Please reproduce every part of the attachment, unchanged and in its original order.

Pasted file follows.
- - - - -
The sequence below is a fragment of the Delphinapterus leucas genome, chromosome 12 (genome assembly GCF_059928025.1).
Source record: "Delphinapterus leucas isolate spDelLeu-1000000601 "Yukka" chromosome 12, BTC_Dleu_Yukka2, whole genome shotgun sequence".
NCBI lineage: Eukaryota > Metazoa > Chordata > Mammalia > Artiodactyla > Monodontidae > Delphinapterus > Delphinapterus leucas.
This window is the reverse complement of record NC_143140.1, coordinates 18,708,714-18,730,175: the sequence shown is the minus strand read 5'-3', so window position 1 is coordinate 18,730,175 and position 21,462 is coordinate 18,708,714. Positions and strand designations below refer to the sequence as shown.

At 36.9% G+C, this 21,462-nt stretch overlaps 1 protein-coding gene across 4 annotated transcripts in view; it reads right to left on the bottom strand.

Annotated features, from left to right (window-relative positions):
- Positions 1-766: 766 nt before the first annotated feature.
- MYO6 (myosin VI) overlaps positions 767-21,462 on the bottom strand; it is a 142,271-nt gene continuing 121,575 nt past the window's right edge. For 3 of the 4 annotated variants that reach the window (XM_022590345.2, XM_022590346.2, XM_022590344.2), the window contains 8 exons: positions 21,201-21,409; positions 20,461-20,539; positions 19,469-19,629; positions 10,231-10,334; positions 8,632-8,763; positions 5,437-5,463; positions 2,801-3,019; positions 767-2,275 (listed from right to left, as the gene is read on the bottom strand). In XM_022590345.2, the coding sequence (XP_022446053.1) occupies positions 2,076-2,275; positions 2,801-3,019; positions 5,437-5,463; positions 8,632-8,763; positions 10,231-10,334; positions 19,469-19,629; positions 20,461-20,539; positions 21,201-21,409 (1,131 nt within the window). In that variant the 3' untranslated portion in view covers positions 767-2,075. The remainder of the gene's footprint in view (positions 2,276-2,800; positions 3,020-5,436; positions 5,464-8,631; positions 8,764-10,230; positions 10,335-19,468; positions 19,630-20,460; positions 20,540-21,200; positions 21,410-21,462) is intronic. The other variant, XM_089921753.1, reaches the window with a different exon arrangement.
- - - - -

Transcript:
The sequence below is a fragment of the Delphinapterus leucas genome, chromosome 12 (genome assembly GCF_059928025.1).
Source record: "Delphinapterus leucas isolate spDelLeu-1000000601 "Yukka" chromosome 12, BTC_Dleu_Yukka2, whole genome shotgun sequence".
NCBI lineage: Eukaryota > Metazoa > Chordata > Mammalia > Artiodactyla > Monodontidae > Delphinapterus > Delphinapterus leucas.
This window is the reverse complement of record NC_143140.1, coordinates 18,708,714-18,730,175: the sequence shown is the minus strand read 5'-3', so window position 1 is coordinate 18,730,175 and position 21,462 is coordinate 18,708,714. Positions and strand designations below refer to the sequence as shown.

At 36.9% G+C, this 21,462-nt stretch overlaps 1 protein-coding gene across 4 annotated transcripts in view; it reads right to left on the bottom strand.

Annotated features, from left to right (window-relative positions):
- Positions 1-766: 766 nt before the first annotated feature.
- MYO6 (myosin VI) overlaps positions 767-21,462 on the bottom strand; it is a 142,271-nt gene continuing 121,575 nt past the window's right edge. For 3 of the 4 annotated variants that reach the window (XM_022590345.2, XM_022590346.2, XM_022590344.2), the window contains 8 exons: positions 21,201-21,409; positions 20,461-20,539; positions 19,469-19,629; positions 10,231-10,334; positions 8,632-8,763; positions 5,437-5,463; positions 2,801-3,019; positions 767-2,275 (listed from right to left, as the gene is read on the bottom strand). In XM_022590345.2, the coding sequence (XP_022446053.1) occupies positions 2,076-2,275; positions 2,801-3,019; positions 5,437-5,463; positions 8,632-8,763; positions 10,231-10,334; positions 19,469-19,629; positions 20,461-20,539; positions 21,201-21,409 (1,131 nt within the window). In that variant the 3' untranslated portion in view covers positions 767-2,075. The remainder of the gene's footprint in view (positions 2,276-2,800; positions 3,020-5,436; positions 5,464-8,631; positions 8,764-10,230; positions 10,335-19,468; positions 19,630-20,460; positions 20,540-21,200; positions 21,410-21,462) is intronic. The other variant, XM_089921753.1, reaches the window with a different exon arrangement.